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​Belize Snorkeling Expedition Report – February 2019

By Justin Willig

© Abel Coe

I was thrilled to escape the cold winter temperatures to lead Oceanic Society’s Belize: Snorkeling and Coral Reef Ecology Expedition at Turneffe Atoll in February. We had a wonderful experience snorkeling in this tropical paradise!

The expedition began with a fun, 90-minute boat ride from the mainland to the northern end of Blackbird Caye, an island located on the eastern side of Turneffe Atoll. The boat ride doubles as a sightseeing cruise with beautiful scenery above and below the water, and the possibility to see dolphins, seabirds, Antillean manatees, American crocodiles, and loggerhead turtles. During the ride we passed nearshore cayes (small sandy islands) that were once hideouts for the infamous pirate Blackbeard. We also crossed the Mesoamerican Reef system, the largest barrier reef in the Western Hemisphere, and zigzagged through open lagoons and narrow, mangrove-lined channels. We arrived at Turneffe Flats Lodge and were welcomed with drinks, a delicious meal, and a beautiful, starry night sky.

Part of the Turneffe Atoll welcoming committee © Abel Coe

Over the next six days we spent 4-5 hours per day in the water, visiting several sites around Turneffe Atoll. Morning and afternoon snorkel sites varied between shallow water reefs and sand flats, and we saw vibrant, healthy corals and an assortment of colorful reef wildlife. Our evenings were spent relaxing at the resort, with talks and presentations on fish identification and coral reef ecology.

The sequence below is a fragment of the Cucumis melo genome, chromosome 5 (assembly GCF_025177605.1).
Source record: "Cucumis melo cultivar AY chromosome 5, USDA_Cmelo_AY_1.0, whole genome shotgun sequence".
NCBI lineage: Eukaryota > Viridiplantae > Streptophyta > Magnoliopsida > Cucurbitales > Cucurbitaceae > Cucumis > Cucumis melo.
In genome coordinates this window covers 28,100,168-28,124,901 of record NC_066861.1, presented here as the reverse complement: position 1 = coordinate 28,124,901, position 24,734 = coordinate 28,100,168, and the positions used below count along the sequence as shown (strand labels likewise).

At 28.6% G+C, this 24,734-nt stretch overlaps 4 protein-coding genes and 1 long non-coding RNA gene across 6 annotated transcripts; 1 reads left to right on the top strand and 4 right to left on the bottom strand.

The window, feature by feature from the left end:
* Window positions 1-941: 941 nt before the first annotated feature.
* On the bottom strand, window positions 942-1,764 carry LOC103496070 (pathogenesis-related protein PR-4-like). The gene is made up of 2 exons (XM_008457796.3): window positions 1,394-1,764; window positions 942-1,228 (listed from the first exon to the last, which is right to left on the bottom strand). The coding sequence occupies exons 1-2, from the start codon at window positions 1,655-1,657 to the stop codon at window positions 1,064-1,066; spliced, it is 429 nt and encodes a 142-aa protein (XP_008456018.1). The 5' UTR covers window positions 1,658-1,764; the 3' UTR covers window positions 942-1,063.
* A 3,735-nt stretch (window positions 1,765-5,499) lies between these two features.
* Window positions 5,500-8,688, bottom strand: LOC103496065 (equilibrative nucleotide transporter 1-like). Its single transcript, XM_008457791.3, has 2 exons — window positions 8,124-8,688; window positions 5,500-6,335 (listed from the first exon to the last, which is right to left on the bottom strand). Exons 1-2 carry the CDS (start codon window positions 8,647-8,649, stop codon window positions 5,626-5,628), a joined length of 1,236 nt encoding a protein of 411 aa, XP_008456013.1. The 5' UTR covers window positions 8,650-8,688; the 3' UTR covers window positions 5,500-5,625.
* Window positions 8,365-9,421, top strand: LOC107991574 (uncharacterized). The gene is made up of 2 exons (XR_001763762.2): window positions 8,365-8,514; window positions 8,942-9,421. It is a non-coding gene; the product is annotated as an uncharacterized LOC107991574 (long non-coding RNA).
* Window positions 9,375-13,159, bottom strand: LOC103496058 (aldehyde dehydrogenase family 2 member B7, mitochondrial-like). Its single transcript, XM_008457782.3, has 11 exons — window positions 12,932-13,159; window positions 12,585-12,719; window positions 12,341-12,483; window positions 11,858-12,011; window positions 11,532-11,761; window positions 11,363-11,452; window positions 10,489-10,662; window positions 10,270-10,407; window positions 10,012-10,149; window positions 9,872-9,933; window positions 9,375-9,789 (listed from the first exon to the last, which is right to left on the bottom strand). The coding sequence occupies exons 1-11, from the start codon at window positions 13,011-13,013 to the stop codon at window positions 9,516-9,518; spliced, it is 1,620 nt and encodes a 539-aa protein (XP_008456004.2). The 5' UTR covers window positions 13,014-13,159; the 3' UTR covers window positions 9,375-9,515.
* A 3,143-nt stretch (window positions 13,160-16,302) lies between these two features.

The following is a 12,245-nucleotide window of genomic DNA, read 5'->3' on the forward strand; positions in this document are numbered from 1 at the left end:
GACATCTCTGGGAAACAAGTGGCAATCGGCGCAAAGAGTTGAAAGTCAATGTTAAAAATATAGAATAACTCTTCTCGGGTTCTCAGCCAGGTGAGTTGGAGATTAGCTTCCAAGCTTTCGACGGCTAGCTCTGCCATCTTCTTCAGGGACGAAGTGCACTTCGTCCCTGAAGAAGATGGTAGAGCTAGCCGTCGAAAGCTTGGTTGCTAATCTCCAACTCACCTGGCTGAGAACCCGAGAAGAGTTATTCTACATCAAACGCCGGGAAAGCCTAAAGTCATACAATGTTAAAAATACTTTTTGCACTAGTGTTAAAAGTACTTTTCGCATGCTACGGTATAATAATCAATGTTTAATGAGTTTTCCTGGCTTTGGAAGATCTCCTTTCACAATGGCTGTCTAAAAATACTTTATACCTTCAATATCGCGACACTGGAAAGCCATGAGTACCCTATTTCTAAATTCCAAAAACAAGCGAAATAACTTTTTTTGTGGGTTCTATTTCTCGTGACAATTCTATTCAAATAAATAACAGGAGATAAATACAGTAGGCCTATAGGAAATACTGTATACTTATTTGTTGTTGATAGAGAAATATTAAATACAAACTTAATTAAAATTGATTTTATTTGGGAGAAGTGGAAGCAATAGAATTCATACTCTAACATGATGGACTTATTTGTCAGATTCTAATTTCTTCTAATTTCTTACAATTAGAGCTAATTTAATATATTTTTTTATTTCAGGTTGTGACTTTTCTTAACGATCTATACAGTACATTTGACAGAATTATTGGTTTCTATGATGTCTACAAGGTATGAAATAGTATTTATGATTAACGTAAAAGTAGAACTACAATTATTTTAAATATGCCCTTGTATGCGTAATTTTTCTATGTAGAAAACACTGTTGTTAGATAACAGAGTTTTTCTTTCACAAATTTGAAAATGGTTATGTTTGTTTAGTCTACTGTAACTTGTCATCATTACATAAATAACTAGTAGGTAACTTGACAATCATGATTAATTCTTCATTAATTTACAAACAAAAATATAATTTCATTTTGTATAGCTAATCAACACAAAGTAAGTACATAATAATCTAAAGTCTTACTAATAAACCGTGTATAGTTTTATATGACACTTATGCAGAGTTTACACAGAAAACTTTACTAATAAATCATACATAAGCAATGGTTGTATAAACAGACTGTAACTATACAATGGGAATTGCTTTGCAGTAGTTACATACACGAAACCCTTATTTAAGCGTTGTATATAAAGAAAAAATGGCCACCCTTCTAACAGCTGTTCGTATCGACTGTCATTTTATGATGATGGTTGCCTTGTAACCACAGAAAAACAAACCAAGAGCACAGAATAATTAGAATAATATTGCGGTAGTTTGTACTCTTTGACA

The diversity and beauty of the coral reefs at Turneffe Atoll was incredible! The different species of corals and sponges came in a rainbow of colors, including purple, orange, and yellow. The reefs resembled a bustling metropolis with residents such as yellow-lined arrow crabs, black spiny sea urchins, Caribbean spiny lobsters, sea anemones, and various sea stars. Darting around the corals and sponges were many species of reef fish, including French grunts, fairy basslets, speckled yellow-tailed damselfish, queen parrotfish, and pairs of four-eye butterflyfish, who are mates for life! We were also thrilled to see other reef associated species like large spotted eagle rays, nurse sharks, and green moray eels.

© Abel Coe

Even from the surface we could hear the hum of the male white-spotted toadfish, who use their swim bladders to “sing” to attract mates. Diving down below the surface brought us face to face with these speckled singers, whose heads could be seen poking out of the coral crevices.

White-spotted toadfish © Abel Coe

One highlight of the trip was a visit to the Great Blue Hole, which lies inside of Lighthouse Reef. The Great Blue Hole is a giant circular underwater sinkhole, which measures 984 feet across and 410 feet deep! This incredible geologic wonder was once a cave, which flooded and collapsed after melting glaciers caused sea levels to rise tens of thousands of years ago. The hole was made famous in the 1970s by Jacques Cousteau, who explored the dark abyss and documented its deep-water species and impressive stalactites and stalagmites. We snorkeled around the outer rim and saw an abundance of colorful corals, schools of fish, stingrays, and nurse sharks.

Nurse shark © Abel Coe

Turneffe Atoll and its wildlife were the perfect hosts, and we hope you will join us on our next trip to this Caribbean oasis.

© Abel Coe


Justin Willig is the coordinator of our conservation travel programs. He has an extensive background in marine ecology and policy, and is passionate about protecting species and reefs around the world. Justin is an avid snorkeler and scuba diver, and holds a B.S. in Aquatic and Fishery Sciences from the University of Washington, and a M.A. in Marine Affairs from the University of Rhode Island.


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